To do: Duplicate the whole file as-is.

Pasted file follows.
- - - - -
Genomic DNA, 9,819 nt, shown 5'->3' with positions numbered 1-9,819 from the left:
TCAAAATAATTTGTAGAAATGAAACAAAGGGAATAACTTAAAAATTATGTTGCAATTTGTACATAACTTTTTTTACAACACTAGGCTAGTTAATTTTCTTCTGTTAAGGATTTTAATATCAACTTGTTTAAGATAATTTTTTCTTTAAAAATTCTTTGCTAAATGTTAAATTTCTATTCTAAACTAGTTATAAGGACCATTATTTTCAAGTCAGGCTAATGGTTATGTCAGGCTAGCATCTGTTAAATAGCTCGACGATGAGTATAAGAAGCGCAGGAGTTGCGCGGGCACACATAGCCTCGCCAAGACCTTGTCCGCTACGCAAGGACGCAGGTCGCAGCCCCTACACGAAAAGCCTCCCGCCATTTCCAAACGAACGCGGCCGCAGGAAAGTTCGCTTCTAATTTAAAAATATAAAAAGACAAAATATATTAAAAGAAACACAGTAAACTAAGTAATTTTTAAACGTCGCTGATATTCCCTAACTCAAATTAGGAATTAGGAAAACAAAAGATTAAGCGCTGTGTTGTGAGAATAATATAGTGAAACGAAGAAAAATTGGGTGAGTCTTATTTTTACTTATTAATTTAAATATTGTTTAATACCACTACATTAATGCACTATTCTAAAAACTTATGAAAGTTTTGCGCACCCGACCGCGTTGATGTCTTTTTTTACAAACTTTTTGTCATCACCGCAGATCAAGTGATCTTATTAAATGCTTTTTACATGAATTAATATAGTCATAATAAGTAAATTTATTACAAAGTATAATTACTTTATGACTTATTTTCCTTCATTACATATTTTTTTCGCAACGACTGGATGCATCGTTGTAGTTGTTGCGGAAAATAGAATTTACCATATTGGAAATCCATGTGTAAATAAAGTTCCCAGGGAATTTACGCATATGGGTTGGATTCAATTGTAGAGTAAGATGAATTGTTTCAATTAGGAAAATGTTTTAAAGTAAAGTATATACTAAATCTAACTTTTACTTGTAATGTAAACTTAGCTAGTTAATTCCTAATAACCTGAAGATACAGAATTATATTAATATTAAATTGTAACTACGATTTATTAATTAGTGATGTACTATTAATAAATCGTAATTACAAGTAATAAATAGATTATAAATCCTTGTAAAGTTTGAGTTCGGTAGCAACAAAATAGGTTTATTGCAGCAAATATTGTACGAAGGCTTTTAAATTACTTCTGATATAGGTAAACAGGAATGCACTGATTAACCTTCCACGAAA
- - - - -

Genomic DNA, 9,819 nt, shown 5'->3' with positions numbered 1-9,819 from the left:
TCAAAATAATTTGTAGAAATGAAACAAAGGGAATAACTTAAAAATTATGTTGCAATTTGTACATAACTTTTTTTACAACACTAGGCTAGTTAATTTTCTTCTGTTAAGGATTTTAATATCAACTTGTTTAAGATAATTTTTTCTTTAAAAATTCTTTGCTAAATGTTAAATTTCTATTCTAAACTAGTTATAAGGACCATTATTTTCAAGTCAGGCTAATGGTTATGTCAGGCTAGCATCTGTTAAATAGCTCGACGATGAGTATAAGAAGCGCAGGAGTTGCGCGGGCACACATAGCCTCGCCAAGACCTTGTCCGCTACGCAAGGACGCAGGTCGCAGCCCCTACACGAAAAGCCTCCCGCCATTTCCAAACGAACGCGGCCGCAGGAAAGTTCGCTTCTAATTTAAAAATATAAAAAGACAAAATATATTAAAAGAAACACAGTAAACTAAGTAATTTTTAAACGTCGCTGATATTCCCTAACTCAAATTAGGAATTAGGAAAACAAAAGATTAAGCGCTGTGTTGTGAGAATAATATAGTGAAACGAAGAAAAATTGGGTGAGTCTTATTTTTACTTATTAATTTAAATATTGTTTAATACCACTACATTAATGCACTATTCTAAAAACTTATGAAAGTTTTGCGCACCCGACCGCGTTGATGTCTTTTTTTACAAACTTTTTGTCATCACCGCAGATCAAGTGATCTTATTAAATGCTTTTTACATGAATTAATATAGTCATAATAAGTAAATTTATTACAAAGTATAATTACTTTATGACTTATTTTCCTTCATTACATATTTTTTTCGCAACGACTGGATGCATCGTTGTAGTTGTTGCGGAAAATAGAATTTACCATATTGGAAATCCATGTGTAAATAAAGTTCCCAGGGAATTTACGCATATGGGTTGGATTCAATTGTAGAGTAAGATGAATTGTTTCAATTAGGAAAATGTTTTAAAGTAAAGTATATACTAAATCTAACTTTTACTTGTAATGTAAACTTAGCTAGTTAATTCCTAATAACCTGAAGATACAGAATTATATTAATATTAAATTGTAACTACGATTTATTAATTAGTGATGTACTATTAATAAATCGTAATTACAAGTAATAAATAGATTATAAATCCTTGTAAAGTTTGAGTTCGGTAGCAACAAAATAGGTTTATTGCAGCAAATATTGTACGAAGGCTTTTAAATTACTTCTGATATAGGTAAACAGGAATGCACTGATTAACCTTCCACGAAA